5. If you are transferring folders to some other Windows device on which Nearby Share is not logged in with your Google account, then you need to Accept the request to receive the folders.
Similarly, you can also transfer from your Windows PC to Android Phone. Here’s how:
1. To share folders from Windows to Android, open File Explorer, and select the folders that you want to transfer. To transfer multiple folders, hold Ctrl key and select the folders with the mouse. Now right-click on the selected folders and then select Send with Nearby Share option in the menu.
2. It opens the Nearby Share app on your Windows PC. Here select your Android phone on the app to start the transfer process.
Note: If you don’t see your phone here, on your Android phone, open the Quick Settings panel and tap on the Nearby Share toggle. Here enable the Device visibility option, select the Everyone option from the menu, and then tap on Done.
3. If you are transferring to some other Android phone that is not logged in with your Google account, then you need to Accept the request from the Android phone to receive the folders. If it’s the same Google account, then you don’t have to accept it from your phone.
There are other alternative methods to transfer the folders perfectly.
1. Setting up an FTP Server
You can use apps like Solid Explorer on your Android phone to set up an FTP server and connect to it from your PC to access all the files and folders on your phone. Then you can just drag and drop folders in and out of the phone just like with the USB cable method.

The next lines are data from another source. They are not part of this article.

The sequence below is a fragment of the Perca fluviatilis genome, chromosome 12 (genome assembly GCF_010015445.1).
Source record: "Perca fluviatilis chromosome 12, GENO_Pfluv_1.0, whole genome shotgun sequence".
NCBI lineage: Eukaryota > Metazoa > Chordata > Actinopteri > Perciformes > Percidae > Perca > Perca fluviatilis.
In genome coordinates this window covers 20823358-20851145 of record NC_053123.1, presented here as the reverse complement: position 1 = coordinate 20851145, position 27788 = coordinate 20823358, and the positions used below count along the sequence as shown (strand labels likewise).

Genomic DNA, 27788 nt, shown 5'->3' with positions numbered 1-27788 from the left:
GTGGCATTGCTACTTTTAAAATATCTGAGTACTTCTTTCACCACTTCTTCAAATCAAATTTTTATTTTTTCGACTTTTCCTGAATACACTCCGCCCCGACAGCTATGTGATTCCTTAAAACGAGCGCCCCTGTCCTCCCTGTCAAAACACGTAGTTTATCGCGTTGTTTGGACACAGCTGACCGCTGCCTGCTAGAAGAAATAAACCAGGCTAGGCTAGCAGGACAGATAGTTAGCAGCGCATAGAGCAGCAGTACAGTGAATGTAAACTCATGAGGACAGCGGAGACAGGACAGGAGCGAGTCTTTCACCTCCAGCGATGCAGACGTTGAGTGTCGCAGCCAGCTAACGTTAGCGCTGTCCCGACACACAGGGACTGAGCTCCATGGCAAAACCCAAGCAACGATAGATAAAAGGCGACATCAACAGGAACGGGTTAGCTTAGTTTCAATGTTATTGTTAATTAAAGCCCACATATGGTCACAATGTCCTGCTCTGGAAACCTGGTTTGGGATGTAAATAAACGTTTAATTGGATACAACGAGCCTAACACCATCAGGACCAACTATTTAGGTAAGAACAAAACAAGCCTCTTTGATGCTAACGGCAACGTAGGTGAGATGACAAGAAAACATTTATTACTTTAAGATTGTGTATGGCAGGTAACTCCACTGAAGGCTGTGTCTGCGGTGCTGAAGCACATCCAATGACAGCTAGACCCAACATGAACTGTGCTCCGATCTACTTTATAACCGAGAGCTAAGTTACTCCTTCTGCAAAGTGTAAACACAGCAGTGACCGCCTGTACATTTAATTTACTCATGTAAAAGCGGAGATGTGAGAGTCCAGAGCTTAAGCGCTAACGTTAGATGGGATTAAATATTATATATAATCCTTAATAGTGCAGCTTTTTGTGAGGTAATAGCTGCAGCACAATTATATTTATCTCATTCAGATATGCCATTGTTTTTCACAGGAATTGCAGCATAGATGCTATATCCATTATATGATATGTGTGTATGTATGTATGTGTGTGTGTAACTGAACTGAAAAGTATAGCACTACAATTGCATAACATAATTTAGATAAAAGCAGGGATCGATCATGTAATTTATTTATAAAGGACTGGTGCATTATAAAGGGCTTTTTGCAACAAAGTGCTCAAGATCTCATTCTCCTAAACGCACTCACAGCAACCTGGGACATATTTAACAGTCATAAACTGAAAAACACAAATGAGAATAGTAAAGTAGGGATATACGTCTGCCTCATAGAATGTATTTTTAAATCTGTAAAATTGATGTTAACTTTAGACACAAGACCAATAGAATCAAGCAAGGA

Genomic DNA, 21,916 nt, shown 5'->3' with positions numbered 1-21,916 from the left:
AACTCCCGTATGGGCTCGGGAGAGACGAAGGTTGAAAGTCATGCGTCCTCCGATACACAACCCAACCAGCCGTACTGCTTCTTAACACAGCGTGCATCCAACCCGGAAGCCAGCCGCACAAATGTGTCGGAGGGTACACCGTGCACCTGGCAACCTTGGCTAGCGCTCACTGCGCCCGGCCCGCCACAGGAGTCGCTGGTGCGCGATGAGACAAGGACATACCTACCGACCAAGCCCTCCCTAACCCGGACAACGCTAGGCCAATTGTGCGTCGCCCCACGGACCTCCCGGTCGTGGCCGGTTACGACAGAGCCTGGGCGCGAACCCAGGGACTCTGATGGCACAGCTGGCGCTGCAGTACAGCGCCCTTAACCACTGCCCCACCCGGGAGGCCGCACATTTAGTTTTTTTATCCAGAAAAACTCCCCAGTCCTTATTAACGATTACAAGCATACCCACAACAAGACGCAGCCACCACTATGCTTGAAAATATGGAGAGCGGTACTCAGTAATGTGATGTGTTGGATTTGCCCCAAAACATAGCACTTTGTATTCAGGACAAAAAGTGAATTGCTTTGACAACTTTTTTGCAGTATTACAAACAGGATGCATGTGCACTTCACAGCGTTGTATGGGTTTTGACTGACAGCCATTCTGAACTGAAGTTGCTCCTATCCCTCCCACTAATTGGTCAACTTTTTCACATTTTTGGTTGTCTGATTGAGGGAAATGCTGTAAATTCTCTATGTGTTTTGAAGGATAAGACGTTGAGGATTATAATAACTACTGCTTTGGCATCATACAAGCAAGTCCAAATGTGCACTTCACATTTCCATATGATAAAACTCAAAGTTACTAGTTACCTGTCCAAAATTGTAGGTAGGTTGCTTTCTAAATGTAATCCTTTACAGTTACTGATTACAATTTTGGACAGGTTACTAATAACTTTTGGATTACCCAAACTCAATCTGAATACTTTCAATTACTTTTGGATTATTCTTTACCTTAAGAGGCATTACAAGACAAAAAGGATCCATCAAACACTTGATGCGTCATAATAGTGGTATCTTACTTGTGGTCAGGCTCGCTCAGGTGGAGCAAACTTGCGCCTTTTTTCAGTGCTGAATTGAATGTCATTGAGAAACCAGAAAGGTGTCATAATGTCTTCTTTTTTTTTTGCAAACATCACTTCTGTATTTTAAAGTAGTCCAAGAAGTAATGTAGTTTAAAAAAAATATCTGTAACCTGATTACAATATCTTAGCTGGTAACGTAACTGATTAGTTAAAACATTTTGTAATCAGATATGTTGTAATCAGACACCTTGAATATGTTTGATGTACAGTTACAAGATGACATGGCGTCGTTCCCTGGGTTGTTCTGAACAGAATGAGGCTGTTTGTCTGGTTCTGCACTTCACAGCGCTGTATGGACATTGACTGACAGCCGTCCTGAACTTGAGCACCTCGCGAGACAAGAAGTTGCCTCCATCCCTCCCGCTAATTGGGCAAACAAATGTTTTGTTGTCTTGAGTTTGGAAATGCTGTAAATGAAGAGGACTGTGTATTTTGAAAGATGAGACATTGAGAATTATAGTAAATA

Similar to Solid Explorer, there are many other FTP clients on Windows that help set up FTP servers. Once done, you can access your Windows files and folders through your phone and copy and paste the folders in and out easily.
2. Use External Storage Devices
Use HDD or SSD hard drives to transfer folders between Android and Windows. But make sure that your hard drive has a USB-C connector so that you can easily connect it to your phone. Now you can copy the folder from your phone to this external drive and copy it again to your Windows PC. Similarly, you can also copy folders from Windows to your phone. Anyhow, relying on a USB cable to transfer folders is a better simpler option.
3. Google Drive
In case, you have to transfer folders between devices that are not nearby, then you can rely on Google Drive. Upload the folder to your Google Drive account and then you can download the same folder from another device. This consumes your internet data and also you need to transfer it multiple times. Moreover, you are limited by the storage space available.
While we have many options these days to share files between Windows and Android phones, not many methods work while sharing folders. While the alternative methods do get the job done, setting up FTP on Windows is a lengthy process and/or requires third-party apps, transferring via cloud storage services like Google Drive takes a lot of time and instead of using external storage devices, it’s just easier to connect the phone via USB.
In the end, if you prefer a fast and stable connection, prefer the USB cable method. If you need to share small folders quickly, then prefer the Nearby Share method which gets the work done faster.